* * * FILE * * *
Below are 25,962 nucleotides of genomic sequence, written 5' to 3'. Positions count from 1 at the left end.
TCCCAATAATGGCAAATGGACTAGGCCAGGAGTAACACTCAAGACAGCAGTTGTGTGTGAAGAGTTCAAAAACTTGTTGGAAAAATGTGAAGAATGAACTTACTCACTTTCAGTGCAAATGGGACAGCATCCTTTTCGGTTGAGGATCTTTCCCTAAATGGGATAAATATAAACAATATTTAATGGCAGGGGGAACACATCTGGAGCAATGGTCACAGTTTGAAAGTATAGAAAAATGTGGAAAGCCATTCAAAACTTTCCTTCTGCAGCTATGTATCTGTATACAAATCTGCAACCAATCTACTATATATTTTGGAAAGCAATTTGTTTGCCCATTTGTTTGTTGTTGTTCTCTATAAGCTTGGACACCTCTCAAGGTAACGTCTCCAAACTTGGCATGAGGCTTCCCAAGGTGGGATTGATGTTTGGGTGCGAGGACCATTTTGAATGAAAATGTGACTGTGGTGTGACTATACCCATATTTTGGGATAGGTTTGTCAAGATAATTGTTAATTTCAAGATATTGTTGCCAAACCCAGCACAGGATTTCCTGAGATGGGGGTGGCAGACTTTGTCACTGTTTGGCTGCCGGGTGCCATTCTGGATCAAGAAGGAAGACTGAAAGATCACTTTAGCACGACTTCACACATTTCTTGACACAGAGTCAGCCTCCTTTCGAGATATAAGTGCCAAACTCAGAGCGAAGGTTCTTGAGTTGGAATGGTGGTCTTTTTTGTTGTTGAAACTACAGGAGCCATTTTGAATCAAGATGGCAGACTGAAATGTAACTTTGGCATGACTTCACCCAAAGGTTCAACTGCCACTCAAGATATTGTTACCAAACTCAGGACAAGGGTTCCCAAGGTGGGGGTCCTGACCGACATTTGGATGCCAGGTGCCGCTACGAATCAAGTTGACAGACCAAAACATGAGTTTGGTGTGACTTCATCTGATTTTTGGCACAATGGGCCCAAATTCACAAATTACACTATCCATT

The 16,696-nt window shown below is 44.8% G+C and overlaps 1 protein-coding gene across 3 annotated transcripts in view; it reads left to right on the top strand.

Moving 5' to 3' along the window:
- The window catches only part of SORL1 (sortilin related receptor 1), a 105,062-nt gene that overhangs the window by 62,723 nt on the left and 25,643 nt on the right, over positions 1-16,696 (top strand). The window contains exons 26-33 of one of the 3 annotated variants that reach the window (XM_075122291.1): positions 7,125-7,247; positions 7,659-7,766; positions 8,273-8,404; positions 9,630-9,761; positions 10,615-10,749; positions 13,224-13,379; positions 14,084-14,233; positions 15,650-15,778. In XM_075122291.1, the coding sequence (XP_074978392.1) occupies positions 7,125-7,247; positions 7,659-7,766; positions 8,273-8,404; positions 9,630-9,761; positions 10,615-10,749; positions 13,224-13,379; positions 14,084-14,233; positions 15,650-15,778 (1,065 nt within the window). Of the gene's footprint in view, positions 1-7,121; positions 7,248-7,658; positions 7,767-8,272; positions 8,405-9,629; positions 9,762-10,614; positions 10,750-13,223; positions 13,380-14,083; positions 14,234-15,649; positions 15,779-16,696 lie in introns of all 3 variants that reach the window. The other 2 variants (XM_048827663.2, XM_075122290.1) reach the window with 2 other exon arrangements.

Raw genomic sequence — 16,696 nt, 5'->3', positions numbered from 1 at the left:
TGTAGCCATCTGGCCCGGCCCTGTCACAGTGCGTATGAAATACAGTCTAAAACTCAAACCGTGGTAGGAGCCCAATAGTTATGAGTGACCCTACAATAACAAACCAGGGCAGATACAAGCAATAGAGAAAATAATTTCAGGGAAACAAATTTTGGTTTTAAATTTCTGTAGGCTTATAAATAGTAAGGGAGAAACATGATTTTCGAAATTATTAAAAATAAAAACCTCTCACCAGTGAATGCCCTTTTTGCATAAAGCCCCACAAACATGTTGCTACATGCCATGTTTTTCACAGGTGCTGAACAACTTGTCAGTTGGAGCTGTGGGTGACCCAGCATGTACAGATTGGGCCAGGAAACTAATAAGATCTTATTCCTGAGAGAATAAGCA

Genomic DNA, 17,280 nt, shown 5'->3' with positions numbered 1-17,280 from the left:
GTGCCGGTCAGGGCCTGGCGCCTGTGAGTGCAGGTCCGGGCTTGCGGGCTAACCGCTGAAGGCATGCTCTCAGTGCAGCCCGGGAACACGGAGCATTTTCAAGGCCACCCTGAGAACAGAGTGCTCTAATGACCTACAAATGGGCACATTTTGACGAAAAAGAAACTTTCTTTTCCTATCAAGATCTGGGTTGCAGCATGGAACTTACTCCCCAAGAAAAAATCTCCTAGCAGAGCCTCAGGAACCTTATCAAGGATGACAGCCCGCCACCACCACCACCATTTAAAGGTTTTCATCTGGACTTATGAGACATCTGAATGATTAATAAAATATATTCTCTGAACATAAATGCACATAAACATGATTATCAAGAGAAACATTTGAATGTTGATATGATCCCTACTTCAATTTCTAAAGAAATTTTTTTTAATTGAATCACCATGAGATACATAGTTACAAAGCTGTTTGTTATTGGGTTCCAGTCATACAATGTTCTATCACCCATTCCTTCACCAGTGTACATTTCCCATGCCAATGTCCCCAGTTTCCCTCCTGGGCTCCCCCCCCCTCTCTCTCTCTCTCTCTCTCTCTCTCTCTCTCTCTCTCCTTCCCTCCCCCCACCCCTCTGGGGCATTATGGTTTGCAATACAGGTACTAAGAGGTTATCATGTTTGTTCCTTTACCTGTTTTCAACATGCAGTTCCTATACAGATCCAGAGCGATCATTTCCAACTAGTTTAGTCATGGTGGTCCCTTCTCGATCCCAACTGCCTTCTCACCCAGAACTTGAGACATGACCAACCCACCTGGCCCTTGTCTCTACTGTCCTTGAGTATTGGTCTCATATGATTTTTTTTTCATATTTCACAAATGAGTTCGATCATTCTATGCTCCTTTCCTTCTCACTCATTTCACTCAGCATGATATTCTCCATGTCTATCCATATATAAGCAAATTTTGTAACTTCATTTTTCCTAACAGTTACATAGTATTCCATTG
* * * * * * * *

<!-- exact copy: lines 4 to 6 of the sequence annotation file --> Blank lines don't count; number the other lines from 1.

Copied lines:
Moving 5' to 3' along the window:
- The window catches only part of SORL1 (sortilin related receptor 1), a 105,062-nt gene that overhangs the window by 62,723 nt on the left and 25,643 nt on the right, over positions 1-16,696 (top strand). The window contains exons 26-33 of one of the 3 annotated variants that reach the window (XM_075122291.1): positions 7,125-7,247; positions 7,659-7,766; positions 8,273-8,404; positions 9,630-9,761; positions 10,615-10,749; positions 13,224-13,379; positions 14,084-14,233; positions 15,650-15,778. In XM_075122291.1, the coding sequence (XP_074978392.1) occupies positions 7,125-7,247; positions 7,659-7,766; positions 8,273-8,404; positions 9,630-9,761; positions 10,615-10,749; positions 13,224-13,379; positions 14,084-14,233; positions 15,650-15,778 (1,065 nt within the window). Of the gene's footprint in view, positions 1-7,121; positions 7,248-7,658; positions 7,767-8,272; positions 8,405-9,629; positions 9,762-10,614; positions 10,750-13,223; positions 13,380-14,083; positions 14,234-15,649; positions 15,779-16,696 lie in introns of all 3 variants that reach the window. The other 2 variants (XM_048827663.2, XM_075122290.1) reach the window with 2 other exon arrangements.

Raw genomic sequence — 16,696 nt, 5'->3', positions numbered from 1 at the left: